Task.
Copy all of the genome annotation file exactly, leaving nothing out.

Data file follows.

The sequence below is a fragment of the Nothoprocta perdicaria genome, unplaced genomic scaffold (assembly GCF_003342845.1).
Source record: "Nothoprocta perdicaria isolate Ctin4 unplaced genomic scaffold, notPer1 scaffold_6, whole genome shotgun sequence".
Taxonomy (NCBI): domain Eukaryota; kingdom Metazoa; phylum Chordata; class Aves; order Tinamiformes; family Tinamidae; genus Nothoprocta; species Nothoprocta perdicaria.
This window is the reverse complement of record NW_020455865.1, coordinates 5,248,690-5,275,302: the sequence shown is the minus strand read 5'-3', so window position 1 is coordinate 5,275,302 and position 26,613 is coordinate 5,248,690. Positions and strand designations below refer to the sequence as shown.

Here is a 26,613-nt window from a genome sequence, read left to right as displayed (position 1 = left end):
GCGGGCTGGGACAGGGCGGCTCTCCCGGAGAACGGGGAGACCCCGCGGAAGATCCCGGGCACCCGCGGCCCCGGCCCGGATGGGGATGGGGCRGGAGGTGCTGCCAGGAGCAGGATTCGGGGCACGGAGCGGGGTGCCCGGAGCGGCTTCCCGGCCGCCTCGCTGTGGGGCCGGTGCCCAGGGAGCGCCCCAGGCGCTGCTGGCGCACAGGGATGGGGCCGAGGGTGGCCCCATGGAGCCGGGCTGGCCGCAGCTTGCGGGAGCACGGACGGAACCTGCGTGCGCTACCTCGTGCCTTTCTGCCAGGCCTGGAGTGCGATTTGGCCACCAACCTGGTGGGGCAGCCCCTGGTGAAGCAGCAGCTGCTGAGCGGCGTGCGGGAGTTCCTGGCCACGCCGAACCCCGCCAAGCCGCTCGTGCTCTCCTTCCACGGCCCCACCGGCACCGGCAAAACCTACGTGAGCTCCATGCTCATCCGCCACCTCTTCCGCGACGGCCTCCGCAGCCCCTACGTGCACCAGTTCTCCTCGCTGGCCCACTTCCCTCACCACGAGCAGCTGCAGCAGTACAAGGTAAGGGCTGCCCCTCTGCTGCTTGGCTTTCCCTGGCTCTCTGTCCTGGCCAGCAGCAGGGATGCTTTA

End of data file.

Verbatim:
The sequence below is a fragment of the Nothoprocta perdicaria genome, unplaced genomic scaffold (assembly GCF_003342845.1).
Source record: "Nothoprocta perdicaria isolate Ctin4 unplaced genomic scaffold, notPer1 scaffold_6, whole genome shotgun sequence".
Taxonomy (NCBI): domain Eukaryota; kingdom Metazoa; phylum Chordata; class Aves; order Tinamiformes; family Tinamidae; genus Nothoprocta; species Nothoprocta perdicaria.
This window is the reverse complement of record NW_020455865.1, coordinates 5,248,690-5,275,302: the sequence shown is the minus strand read 5'-3', so window position 1 is coordinate 5,275,302 and position 26,613 is coordinate 5,248,690. Positions and strand designations below refer to the sequence as shown.

Here is a 26,613-nt window from a genome sequence, read left to right as displayed (position 1 = left end):
GCGGGCTGGGACAGGGCGGCTCTCCCGGAGAACGGGGAGACCCCGCGGAAGATCCCGGGCACCCGCGGCCCCGGCCCGGATGGGGATGGGGCRGGAGGTGCTGCCAGGAGCAGGATTCGGGGCACGGAGCGGGGTGCCCGGAGCGGCTTCCCGGCCGCCTCGCTGTGGGGCCGGTGCCCAGGGAGCGCCCCAGGCGCTGCTGGCGCACAGGGATGGGGCCGAGGGTGGCCCCATGGAGCCGGGCTGGCCGCAGCTTGCGGGAGCACGGACGGAACCTGCGTGCGCTACCTCGTGCCTTTCTGCCAGGCCTGGAGTGCGATTTGGCCACCAACCTGGTGGGGCAGCCCCTGGTGAAGCAGCAGCTGCTGAGCGGCGTGCGGGAGTTCCTGGCCACGCCGAACCCCGCCAAGCCGCTCGTGCTCTCCTTCCACGGCCCCACCGGCACCGGCAAAACCTACGTGAGCTCCATGCTCATCCGCCACCTCTTCCGCGACGGCCTCCGCAGCCCCTACGTGCACCAGTTCTCCTCGCTGGCCCACTTCCCTCACCACGAGCAGCTGCAGCAGTACAAGGTAAGGGCTGCCCCTCTGCTGCTTGGCTTTCCCTGGCTCTCTGTCCTGGCCAGCAGCAGGGATGCTTTA